Journey Beyond Limits With ‘Go Girl 2: The Black Woman’s Book Of Travel And Adventure’

Nearly 30 years after penning the first travel guide by and for African American women, author Elaine Lee is back with the launch of “Go Girl 2: The Black Woman’s Book of Travel and Adventure.”

With the second edition of her barrier-breaking travel guide, Lee furthers her legacy as a travel literature pioneer with a new compelling collection of fifty-four travel stories, poems, and photographs, crafted to inspire, educate, and entertain Black women globetrotters. Readers get to join in on thrilling adventures from the icy Arctic to the sun-soaked Caribbean and uncover cultural treasures across Africa, Australia, the Americas, and Asia.

Featuring captivating stories by Maya Angelou, Alice Walker, Jill Nelson, Linda Villarosa, Faith Adiele, and Evelyn White, along with other beloved favorites, “Go Girl 2” also includes republished pieces from the original “Go Girl.” Explore stories from a new generation of travel writers, featuring experts like Lola Akinmade Åkerström, Lebawit Lily Girma, Georgina Lawton, Martinique Lewis, Rue Mapp, and Noo Saro-Wiwa.

“I was inspired to create “Go Girl 2″ because there was a need for a forum to showcase the voices of the modern-day Black woman traveler and travel journalists,” Lee tells BLACK ENTERPRISE.

“There has not been another Black woman’s travel anthology published since my first one in 1997 and it was high time to have an updated and more expansive version.”

“Go Girl 2″ delves into the challenges Black women face with racism while traveling, overcoming fears, and asserting their rights. It also provides practical advice on everything from packing to solo travel safety, making it the ultimate guide for modern Black women on the move.”

“Go Girl One” was the first Black travel book published after Victor Green’s Green Book, which stopped publishing in the 60s. It was a pioneering work that opened the door for dozens of other black travel books to follow,” Lee shares.

“‘Go Girl 2’ is following in that groundbreaking tradition by ushering in a new era of travel media mavens and an exploration into the new Black travel movement.”

An editor and freelance writer, Lee’s work showcases specialty storytelling that highlights the rich, diverse experiences of Black women travelers. With two travel guides under her belt, she invites readers on a journey that is both personal and universal, providing insights into the joys, challenges, and transformative power of travel.

“It is astounding to see the number of Black women’s travel blogs, groups, books, websites. Facebook pages, and influencers that have mushroomed in the past few years,” Lee says about the progression of Black women globetrotters since the release of “Go Girl One”.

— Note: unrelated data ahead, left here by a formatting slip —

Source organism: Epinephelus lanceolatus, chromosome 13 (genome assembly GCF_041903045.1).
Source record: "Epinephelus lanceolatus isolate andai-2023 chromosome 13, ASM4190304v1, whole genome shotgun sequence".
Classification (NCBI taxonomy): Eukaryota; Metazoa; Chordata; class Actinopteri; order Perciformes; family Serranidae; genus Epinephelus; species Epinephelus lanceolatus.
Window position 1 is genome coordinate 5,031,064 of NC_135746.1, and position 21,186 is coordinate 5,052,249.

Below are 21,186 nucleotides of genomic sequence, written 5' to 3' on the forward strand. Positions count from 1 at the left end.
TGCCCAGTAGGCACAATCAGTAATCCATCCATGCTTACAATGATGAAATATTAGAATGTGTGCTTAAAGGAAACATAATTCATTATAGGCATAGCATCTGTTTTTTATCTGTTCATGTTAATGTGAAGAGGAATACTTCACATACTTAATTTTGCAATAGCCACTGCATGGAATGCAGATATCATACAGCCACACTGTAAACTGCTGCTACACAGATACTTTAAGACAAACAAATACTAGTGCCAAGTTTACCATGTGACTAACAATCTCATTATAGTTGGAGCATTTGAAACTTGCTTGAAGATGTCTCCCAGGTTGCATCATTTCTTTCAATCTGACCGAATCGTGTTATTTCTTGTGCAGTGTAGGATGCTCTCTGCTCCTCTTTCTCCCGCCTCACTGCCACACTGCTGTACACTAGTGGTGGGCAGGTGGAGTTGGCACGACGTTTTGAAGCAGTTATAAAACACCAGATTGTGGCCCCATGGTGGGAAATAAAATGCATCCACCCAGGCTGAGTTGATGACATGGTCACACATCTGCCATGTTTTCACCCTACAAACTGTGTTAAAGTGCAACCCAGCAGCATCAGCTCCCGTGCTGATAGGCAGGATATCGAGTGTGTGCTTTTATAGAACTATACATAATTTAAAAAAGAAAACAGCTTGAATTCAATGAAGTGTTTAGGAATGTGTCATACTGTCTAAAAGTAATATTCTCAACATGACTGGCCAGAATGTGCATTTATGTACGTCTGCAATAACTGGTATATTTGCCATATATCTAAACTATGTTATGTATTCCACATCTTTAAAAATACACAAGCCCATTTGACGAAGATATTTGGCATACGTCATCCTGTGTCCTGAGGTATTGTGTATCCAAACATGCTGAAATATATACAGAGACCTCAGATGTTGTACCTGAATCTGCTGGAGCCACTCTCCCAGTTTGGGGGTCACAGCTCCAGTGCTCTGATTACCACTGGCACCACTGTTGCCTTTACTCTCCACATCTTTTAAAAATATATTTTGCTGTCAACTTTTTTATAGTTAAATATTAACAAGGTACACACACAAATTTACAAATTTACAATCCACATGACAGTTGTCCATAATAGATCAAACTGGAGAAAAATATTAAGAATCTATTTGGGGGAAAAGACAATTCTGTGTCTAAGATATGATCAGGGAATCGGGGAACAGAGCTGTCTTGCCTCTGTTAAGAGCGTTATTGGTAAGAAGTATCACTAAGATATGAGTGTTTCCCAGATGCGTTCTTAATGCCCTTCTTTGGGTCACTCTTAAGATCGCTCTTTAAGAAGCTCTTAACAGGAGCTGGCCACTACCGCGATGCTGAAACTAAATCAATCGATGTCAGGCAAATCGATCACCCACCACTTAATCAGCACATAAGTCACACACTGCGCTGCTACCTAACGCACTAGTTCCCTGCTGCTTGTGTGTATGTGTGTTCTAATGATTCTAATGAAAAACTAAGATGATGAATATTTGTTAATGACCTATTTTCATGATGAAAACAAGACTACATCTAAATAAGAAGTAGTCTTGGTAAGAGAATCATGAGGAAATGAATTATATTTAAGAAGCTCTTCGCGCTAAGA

“When I took my solo first trip around the world in 1992, I had never met a Black woman who had accomplished such a feat, and it’s part of what inspired me to create my first RTW travel book for Black women. I didn’t want other curious Black women travelers to have the same fear/terror that I had when embarking on my first trip and I also wanted them to know how glorious, safe,and fun it is to circumnavigate Mother Earth.”

Lee’s travel guide and anthology serve as a beacon, guiding future explorers and storytellers to unleash their inner wanderlust. An avid enthusiast for her work, Lee gushed about the types of inspirational travel stories readers will enjoy.

“Stories range from “Belonging” a vivid exploration of the experience of visiting a majority Black country for the first time, and “Going to Ghana,” the story of a mother and daughter who travel to Africa to participate in sacred rites in a Ghanaian village; and “A Homegirl Hits Beijing,” a jaunty account of studying Mandarin and learning about oneself,” she shares.

“Maya Angelou tells the story of arriving in Africa a stranger but leaving claimed as a member of the Bambara tribe. Evelyn C. White writes about finding new pride in being Black after visiting Egypt. Alice Walker offers a quiet meditation on how the beauty of the country stirred her imagination. Opal Palmer Adisa evokes the sights, sounds, and aromas of urban Ghana where she traveled to meet her lifelong pen pal.”

And then there’s her favorite story in the book which tells the story of a couple who vacationed after struggling with infertility and experienced a miraculous shift.

“It’s about a couple who used their frequent flier miles to visit Gambia on vacation to recover from the wife’s long-term and exhausting fertility challenges,” Lee said. “In the course of their journey, they happened upon a fertility ritual that ultimately resulted in them having twins.”

“Go Girl 2: The Black Woman’s Book of Travel and Adventure” is available for purchase on Amazon or at

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